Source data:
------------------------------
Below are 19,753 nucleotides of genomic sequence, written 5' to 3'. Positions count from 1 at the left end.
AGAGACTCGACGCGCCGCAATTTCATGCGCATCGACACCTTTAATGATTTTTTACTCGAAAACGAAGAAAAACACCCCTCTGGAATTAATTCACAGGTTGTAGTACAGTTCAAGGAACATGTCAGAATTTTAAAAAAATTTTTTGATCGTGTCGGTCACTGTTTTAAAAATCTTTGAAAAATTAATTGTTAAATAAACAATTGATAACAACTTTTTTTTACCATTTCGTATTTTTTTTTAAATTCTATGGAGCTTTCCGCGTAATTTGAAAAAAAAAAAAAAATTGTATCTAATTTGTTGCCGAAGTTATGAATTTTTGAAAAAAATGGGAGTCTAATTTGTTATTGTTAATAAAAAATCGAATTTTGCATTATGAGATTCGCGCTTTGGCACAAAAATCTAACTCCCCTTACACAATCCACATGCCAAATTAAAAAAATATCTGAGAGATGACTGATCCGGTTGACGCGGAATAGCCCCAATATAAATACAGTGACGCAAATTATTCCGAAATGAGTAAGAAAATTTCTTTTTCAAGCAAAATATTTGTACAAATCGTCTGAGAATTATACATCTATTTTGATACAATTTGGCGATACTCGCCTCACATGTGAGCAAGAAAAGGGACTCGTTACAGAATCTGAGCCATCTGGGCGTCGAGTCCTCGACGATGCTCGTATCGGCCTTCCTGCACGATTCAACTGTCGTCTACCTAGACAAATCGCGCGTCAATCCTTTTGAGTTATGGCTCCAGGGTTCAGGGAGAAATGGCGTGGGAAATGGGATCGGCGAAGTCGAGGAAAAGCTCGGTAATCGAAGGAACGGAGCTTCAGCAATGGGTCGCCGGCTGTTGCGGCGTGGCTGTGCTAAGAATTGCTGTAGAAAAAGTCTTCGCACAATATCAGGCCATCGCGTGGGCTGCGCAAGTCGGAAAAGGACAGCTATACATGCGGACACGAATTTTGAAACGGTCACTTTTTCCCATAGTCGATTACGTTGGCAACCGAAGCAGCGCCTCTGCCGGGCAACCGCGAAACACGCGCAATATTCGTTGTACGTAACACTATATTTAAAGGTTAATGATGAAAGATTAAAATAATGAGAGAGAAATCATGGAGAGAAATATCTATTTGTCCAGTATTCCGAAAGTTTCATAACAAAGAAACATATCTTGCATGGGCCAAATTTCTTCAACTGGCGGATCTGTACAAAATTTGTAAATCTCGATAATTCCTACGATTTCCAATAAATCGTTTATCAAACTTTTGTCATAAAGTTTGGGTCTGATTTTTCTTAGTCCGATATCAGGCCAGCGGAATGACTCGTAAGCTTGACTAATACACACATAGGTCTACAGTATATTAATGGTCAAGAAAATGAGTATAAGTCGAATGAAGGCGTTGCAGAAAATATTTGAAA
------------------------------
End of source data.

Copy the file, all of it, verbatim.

Below are 19,753 nucleotides of genomic sequence, written 5' to 3'. Positions count from 1 at the left end.
AGAGACTCGACGCGCCGCAATTTCATGCGCATCGACACCTTTAATGATTTTTTACTCGAAAACGAAGAAAAACACCCCTCTGGAATTAATTCACAGGTTGTAGTACAGTTCAAGGAACATGTCAGAATTTTAAAAAAATTTTTTGATCGTGTCGGTCACTGTTTTAAAAATCTTTGAAAAATTAATTGTTAAATAAACAATTGATAACAACTTTTTTTTACCATTTCGTATTTTTTTTTAAATTCTATGGAGCTTTCCGCGTAATTTGAAAAAAAAAAAAAAATTGTATCTAATTTGTTGCCGAAGTTATGAATTTTTGAAAAAAATGGGAGTCTAATTTGTTATTGTTAATAAAAAATCGAATTTTGCATTATGAGATTCGCGCTTTGGCACAAAAATCTAACTCCCCTTACACAATCCACATGCCAAATTAAAAAAATATCTGAGAGATGACTGATCCGGTTGACGCGGAATAGCCCCAATATAAATACAGTGACGCAAATTATTCCGAAATGAGTAAGAAAATTTCTTTTTCAAGCAAAATATTTGTACAAATCGTCTGAGAATTATACATCTATTTTGATACAATTTGGCGATACTCGCCTCACATGTGAGCAAGAAAAGGGACTCGTTACAGAATCTGAGCCATCTGGGCGTCGAGTCCTCGACGATGCTCGTATCGGCCTTCCTGCACGATTCAACTGTCGTCTACCTAGACAAATCGCGCGTCAATCCTTTTGAGTTATGGCTCCAGGGTTCAGGGAGAAATGGCGTGGGAAATGGGATCGGCGAAGTCGAGGAAAAGCTCGGTAATCGAAGGAACGGAGCTTCAGCAATGGGTCGCCGGCTGTTGCGGCGTGGCTGTGCTAAGAATTGCTGTAGAAAAAGTCTTCGCACAATATCAGGCCATCGCGTGGGCTGCGCAAGTCGGAAAAGGACAGCTATACATGCGGACACGAATTTTGAAACGGTCACTTTTTCCCATAGTCGATTACGTTGGCAACCGAAGCAGCGCCTCTGCCGGGCAACCGCGAAACACGCGCAATATTCGTTGTACGTAACACTATATTTAAAGGTTAATGATGAAAGATTAAAATAATGAGAGAGAAATCATGGAGAGAAATATCTATTTGTCCAGTATTCCGAAAGTTTCATAACAAAGAAACATATCTTGCATGGGCCAAATTTCTTCAACTGGCGGATCTGTACAAAATTTGTAAATCTCGATAATTCCTACGATTTCCAATAAATCGTTTATCAAACTTTTGTCATAAAGTTTGGGTCTGATTTTTCTTAGTCCGATATCAGGCCAGCGGAATGACTCGTAAGCTTGACTAATACACACATAGGTCTACAGTATATTAATGGTCAAGAAAATGAGTATAAGTCGAATGAAGGCGTTGCAGAAAATATTTGAAA